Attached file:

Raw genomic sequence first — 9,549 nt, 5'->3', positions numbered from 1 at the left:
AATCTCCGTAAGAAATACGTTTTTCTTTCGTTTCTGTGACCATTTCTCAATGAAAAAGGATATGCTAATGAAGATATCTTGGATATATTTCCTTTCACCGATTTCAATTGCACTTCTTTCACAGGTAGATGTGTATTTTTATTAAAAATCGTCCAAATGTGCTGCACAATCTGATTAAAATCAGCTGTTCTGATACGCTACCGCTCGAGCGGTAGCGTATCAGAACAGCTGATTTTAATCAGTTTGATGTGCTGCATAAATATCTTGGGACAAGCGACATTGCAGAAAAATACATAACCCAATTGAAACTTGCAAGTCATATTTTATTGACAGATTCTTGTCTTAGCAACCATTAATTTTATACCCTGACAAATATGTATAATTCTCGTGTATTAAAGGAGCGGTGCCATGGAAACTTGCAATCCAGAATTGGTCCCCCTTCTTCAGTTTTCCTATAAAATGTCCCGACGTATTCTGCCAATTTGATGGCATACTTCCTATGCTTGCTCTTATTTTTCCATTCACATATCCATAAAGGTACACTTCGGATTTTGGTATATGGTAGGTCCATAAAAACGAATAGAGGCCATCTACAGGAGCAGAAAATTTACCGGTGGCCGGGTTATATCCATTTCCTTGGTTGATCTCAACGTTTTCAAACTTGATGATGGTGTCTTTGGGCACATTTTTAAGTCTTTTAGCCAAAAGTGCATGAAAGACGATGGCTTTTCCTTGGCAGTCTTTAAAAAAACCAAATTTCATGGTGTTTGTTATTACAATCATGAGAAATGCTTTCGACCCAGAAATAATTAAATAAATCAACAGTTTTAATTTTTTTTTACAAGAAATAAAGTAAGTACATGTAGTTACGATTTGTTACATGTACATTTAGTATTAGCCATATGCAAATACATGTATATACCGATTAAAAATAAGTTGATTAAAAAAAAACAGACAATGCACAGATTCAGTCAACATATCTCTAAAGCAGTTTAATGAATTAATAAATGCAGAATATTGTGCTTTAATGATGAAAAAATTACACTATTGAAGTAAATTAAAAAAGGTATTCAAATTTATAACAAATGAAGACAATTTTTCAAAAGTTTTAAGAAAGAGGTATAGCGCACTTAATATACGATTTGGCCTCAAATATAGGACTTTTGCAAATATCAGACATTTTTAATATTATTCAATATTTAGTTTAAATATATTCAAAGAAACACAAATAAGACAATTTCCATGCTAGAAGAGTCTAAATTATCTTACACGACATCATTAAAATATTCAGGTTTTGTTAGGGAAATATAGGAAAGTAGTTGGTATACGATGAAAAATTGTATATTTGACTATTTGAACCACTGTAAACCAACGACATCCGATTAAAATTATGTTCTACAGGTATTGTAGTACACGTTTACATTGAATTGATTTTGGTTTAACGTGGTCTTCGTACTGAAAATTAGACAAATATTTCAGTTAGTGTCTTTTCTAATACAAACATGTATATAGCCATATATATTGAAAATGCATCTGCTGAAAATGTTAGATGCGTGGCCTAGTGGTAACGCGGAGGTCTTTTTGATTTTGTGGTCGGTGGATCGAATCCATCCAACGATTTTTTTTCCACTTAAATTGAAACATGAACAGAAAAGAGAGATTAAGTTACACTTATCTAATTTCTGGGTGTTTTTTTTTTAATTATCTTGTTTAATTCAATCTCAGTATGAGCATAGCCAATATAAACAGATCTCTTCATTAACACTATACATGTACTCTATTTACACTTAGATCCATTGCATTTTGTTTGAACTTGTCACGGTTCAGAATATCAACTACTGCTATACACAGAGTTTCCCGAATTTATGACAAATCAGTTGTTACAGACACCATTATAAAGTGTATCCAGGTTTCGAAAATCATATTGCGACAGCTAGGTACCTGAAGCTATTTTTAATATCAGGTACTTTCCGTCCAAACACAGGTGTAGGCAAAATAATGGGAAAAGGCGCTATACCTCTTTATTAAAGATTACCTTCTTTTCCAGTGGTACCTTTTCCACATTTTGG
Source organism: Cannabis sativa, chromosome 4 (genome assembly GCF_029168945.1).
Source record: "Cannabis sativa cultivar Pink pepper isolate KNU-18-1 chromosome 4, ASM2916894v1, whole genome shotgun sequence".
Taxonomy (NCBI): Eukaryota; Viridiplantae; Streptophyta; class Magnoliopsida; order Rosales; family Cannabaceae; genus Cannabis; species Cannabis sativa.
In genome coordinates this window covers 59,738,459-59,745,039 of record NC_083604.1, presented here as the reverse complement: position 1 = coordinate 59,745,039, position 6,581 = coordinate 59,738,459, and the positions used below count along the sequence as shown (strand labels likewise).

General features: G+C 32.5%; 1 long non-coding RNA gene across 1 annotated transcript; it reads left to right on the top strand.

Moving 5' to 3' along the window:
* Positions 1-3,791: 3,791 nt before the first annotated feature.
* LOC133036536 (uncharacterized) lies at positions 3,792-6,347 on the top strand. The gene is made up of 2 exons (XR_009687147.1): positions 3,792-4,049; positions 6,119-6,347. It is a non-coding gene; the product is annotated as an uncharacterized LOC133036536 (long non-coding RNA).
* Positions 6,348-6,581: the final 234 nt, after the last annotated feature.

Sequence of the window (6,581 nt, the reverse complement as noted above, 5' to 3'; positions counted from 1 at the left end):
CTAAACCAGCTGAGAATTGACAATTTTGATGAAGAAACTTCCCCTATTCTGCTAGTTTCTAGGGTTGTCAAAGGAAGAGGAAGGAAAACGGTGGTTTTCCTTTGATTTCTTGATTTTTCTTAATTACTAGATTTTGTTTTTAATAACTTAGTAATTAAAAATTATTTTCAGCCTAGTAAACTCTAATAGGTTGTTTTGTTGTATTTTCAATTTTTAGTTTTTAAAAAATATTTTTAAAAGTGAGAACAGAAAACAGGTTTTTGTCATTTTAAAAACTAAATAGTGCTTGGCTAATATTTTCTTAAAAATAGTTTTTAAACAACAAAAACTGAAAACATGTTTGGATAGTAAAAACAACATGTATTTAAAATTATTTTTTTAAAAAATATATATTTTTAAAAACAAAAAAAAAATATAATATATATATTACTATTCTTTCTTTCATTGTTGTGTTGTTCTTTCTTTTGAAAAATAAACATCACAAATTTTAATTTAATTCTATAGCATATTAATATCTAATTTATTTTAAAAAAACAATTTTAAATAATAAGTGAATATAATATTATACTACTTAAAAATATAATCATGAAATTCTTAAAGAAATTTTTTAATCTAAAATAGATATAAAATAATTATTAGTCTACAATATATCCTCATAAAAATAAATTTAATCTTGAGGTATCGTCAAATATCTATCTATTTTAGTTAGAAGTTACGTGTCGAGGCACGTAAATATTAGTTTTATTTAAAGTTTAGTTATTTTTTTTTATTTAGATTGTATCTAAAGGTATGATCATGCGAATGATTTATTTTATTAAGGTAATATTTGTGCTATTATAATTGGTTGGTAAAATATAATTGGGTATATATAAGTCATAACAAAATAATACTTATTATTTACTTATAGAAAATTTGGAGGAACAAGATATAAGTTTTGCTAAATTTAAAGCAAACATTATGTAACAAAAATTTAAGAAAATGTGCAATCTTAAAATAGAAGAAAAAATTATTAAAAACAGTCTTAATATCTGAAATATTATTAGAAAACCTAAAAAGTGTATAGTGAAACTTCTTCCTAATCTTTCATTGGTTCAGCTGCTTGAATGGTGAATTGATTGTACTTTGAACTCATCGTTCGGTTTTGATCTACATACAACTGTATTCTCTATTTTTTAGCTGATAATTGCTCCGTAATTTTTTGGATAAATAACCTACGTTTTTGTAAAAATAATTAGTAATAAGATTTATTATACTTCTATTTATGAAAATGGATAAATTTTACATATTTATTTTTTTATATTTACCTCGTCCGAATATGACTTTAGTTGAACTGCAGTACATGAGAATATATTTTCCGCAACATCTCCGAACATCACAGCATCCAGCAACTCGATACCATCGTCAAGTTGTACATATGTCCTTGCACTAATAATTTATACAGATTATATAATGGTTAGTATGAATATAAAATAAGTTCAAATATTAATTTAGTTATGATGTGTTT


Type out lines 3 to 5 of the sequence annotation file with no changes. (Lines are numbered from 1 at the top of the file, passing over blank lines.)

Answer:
Source organism: Cannabis sativa, chromosome 4 (genome assembly GCF_029168945.1).
Source record: "Cannabis sativa cultivar Pink pepper isolate KNU-18-1 chromosome 4, ASM2916894v1, whole genome shotgun sequence".
Taxonomy (NCBI): Eukaryota; Viridiplantae; Streptophyta; class Magnoliopsida; order Rosales; family Cannabaceae; genus Cannabis; species Cannabis sativa.